New Hampshire is twice as populous as Vermont, but both states will be on an even playing field during Saturday’s 45th annual Lions Cup matches.
The Twin State action will take place at Castleton University, with the girls kicking off at 4 p.m. before the boys start at 6:30 p.m. The New Hampshire boys hold the slimmest of leads in the all-time series with 18 victories, 17 losses and nine draws. The New Hampshire girls are 18-13 against Vermont with five ties. They ended Vermont’s four-year unbeaten streak with a 1-0 victory last summer.
The event will have a distinct Capital Division flavor, with Times Argus Players of the Year Chloe Schiff and Sam Schoepke suiting up for the Green Mountain side. Schoepke was a standout goalie for Stowe, which is the seven-time defending champ in Division III. He will work with U-32’s Rowan Williams, Peoples Academy’s Max Carr and Harwood stars Will Lapointe and Duncan Weinman.
Schiff, a set-up master for Montpelier, will play alongside Peoples Academy graduates Sofie Carlson and Lily Metzler. They’ll combine efforts with Thetford’s Kianna Johnson, who formerly played for Chelsea. Harwood three-sport standout Lilianna Ziedins brings speed, size and strength to the back line. Alternates for the girls roster include Spaulding striker Ella McCarthy and Hazen forward Lizzie Brown.
“The Capital is a very competitive league,” Peoples girls coach Jim Eisenhardt said. “We have good players and it’s certainly been that way in my time. And all through Vermont, you have players playing more soccer now than when I grew up. They’re playing 12 months of the year and you have players who are really talented. There’s Far Post, Nordic, Capital — and more clubs down south.”
Eisenhardt is entering his 20th season with the Wolves, who stole Northfield’s role as the team to beat in Central Vermont. Peoples has made 15 semifinal appearances and never endured a losing season under Eisenhardt, going 7-1 in title games. Saturday will mark the last high school hurrah for Carlson and Metzler, who have already made a connection with the next generation of Wolves.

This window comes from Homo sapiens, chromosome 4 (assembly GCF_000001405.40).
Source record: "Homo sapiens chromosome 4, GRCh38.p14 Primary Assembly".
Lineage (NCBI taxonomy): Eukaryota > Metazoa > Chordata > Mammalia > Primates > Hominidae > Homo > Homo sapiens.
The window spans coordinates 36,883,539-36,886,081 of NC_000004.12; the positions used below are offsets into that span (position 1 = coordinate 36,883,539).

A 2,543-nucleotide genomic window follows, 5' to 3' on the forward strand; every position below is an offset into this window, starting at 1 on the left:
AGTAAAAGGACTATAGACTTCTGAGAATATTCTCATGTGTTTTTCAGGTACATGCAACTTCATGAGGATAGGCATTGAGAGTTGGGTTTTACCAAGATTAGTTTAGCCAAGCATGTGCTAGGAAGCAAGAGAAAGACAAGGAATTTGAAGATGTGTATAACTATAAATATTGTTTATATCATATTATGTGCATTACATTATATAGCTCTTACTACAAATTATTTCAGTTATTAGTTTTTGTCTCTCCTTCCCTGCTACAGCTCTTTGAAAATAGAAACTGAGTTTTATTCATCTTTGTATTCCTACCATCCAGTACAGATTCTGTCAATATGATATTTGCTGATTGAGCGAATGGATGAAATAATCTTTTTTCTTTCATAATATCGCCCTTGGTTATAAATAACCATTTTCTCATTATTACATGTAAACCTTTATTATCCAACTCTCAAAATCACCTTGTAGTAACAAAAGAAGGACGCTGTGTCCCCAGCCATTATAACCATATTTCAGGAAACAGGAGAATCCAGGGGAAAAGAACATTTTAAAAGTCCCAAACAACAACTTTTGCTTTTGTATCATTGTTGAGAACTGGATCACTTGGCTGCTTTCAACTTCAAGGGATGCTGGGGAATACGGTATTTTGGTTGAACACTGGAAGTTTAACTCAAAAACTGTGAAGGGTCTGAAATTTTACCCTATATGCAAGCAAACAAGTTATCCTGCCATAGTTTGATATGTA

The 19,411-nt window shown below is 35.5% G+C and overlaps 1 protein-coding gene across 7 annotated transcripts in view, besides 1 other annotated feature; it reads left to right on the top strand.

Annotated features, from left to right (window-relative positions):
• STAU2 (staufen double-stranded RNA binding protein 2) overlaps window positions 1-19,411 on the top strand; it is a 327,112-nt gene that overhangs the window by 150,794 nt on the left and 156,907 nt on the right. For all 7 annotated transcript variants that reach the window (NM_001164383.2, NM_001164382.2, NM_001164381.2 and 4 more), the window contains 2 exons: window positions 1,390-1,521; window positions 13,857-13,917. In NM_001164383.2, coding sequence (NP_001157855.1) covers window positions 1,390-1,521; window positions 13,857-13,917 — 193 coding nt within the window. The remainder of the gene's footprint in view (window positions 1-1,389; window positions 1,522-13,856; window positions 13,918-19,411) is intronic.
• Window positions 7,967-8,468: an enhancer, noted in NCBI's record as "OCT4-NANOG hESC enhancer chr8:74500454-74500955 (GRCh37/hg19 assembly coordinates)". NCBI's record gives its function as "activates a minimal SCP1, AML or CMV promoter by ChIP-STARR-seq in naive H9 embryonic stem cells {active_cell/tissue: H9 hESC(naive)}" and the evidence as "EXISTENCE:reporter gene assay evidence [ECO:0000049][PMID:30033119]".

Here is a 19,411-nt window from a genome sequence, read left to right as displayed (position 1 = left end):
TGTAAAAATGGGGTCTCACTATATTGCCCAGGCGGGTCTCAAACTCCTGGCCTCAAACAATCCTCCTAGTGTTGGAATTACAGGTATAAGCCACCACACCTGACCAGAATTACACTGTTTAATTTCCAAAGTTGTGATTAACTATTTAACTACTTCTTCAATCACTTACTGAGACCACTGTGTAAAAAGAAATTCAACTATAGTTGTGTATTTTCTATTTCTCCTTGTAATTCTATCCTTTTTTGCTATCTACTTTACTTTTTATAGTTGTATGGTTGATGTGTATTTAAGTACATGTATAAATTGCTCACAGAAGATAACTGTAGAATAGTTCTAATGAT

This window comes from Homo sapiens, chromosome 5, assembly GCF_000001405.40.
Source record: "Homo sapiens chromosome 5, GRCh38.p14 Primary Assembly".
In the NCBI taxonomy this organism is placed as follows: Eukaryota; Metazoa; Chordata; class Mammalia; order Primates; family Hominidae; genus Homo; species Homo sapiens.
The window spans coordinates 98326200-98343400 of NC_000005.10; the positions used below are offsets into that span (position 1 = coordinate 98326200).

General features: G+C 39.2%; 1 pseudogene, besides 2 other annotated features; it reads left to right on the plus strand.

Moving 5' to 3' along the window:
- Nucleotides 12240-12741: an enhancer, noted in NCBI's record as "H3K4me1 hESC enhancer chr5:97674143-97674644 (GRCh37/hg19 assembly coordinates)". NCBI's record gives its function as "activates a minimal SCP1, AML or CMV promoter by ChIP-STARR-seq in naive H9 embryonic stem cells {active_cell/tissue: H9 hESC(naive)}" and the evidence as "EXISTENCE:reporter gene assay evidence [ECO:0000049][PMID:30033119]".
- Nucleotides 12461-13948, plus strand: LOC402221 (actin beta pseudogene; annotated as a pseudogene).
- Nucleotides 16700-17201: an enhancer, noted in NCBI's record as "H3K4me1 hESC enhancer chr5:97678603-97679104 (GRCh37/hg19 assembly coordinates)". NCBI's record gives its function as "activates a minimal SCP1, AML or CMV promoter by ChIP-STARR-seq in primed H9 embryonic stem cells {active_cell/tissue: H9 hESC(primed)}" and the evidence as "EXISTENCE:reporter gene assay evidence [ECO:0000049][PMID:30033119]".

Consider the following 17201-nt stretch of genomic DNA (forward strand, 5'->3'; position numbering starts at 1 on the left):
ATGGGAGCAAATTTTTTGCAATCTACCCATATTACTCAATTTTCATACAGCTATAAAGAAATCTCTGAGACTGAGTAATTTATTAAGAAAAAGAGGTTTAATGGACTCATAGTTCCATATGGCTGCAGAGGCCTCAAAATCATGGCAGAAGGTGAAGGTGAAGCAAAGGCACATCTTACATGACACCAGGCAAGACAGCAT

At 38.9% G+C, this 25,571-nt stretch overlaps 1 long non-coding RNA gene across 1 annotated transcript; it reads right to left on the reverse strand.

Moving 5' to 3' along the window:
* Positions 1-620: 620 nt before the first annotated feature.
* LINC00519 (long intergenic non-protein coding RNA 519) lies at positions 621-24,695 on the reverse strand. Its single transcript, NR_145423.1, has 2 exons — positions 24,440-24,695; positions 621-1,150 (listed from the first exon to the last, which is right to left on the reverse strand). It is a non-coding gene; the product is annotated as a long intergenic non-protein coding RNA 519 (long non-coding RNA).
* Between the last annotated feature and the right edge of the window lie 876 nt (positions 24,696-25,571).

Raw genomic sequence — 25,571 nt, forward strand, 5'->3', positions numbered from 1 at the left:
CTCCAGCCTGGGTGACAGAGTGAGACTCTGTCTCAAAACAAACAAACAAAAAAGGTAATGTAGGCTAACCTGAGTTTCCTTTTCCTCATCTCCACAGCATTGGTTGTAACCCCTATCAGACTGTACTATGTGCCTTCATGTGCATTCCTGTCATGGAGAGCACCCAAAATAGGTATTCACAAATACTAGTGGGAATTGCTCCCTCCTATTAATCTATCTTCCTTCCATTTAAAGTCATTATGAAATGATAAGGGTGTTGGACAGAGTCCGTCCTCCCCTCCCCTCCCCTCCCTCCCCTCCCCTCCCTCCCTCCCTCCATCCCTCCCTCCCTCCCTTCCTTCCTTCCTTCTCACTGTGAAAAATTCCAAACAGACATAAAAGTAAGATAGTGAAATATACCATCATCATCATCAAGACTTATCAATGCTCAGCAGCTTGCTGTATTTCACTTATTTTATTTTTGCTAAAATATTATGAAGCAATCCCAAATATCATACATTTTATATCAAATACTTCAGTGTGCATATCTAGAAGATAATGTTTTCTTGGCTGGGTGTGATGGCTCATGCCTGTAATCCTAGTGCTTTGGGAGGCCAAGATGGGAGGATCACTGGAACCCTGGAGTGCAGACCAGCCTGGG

“It’s always nice for the younger girls to have someone inspire them,” Eisenhardt said. “The senior group that just graduated were inspired by Katie Stames and Hannah Merriam and Michelle Yando. And this senior group right now inspired the group that I’m now seeing as freshmen. The eighth-graders coming in, they knew about Lily and they knew about Sofie. It helps keep the program motivated, and it helps keep the continuity.”
The Vermont boys have outscored New Hampshire 78-77, while New Hampshire holds a 67-58 advantage on the girls’ side. The Vermont boys won the original Lions Cup in Middlebury in 1975, triggering a three-game winning streak. Vermont went winless for six years after that and the rivalry has been heated ever since. The New Hampshire girls won nine of the first 11 Twin State matches, limiting Vermont to nine goals in that span. The Granite State also won six straight from 1999-2004. Eisenhardt was the Lions Cup coach in 2007 when a hat trick by Annie Rowell and one goal from Allison Hemphill led to a 4-1 victory. That sparked a run where Vermont went 7-2-2, making the all-time series more respectable.
“When I first started coaching, the girls were not winning those games,” Eisenhardt said. “We’ve turned that around in the last 20 years. And it was a big deal for us in Vermont — for coaches to say, ‘We want to do well in these games.’ The girls felt the same way, and the success has continued. We’ve closed the gap, even though we don’t have the numbers compared to New Hampshire. When we pick our top players, we can compete. And we have had that in Morrisville. We’re a D-III school that always had to play the D-IIs and D-Is. That was our philosophy: to go and compete with the bigger schools. That never really intimidated us.”
Eisenhardt was also the Lions Cup coach during a 1-1 tie in 2008, with Abby Benton scoring the lone goal. He coached again in 2012, with Lauren Bernard and Samantha Rock scoring in a 2-1 victory. During those days, athletes arrived at camp earlier in the week and had more time to work on team cohesion, compared to a two-day training period this year.
“When I coached we came in and had five days to prepare,” Eisenhardt said. “It made for a long week, but we could work on a formation and some tactical ideas and set plays. We had more time to set up our defense.
“For two days, you’re just getting to know the girls. Your top 11 are pretty obvious and even the other 11 are good players. There is a difference, but from 1-22 you have a good player in every one. And you have to be strong in the back in order to compete. You want to work on that more than anything. The girls have to get to know each other to be effective defensively as unit.”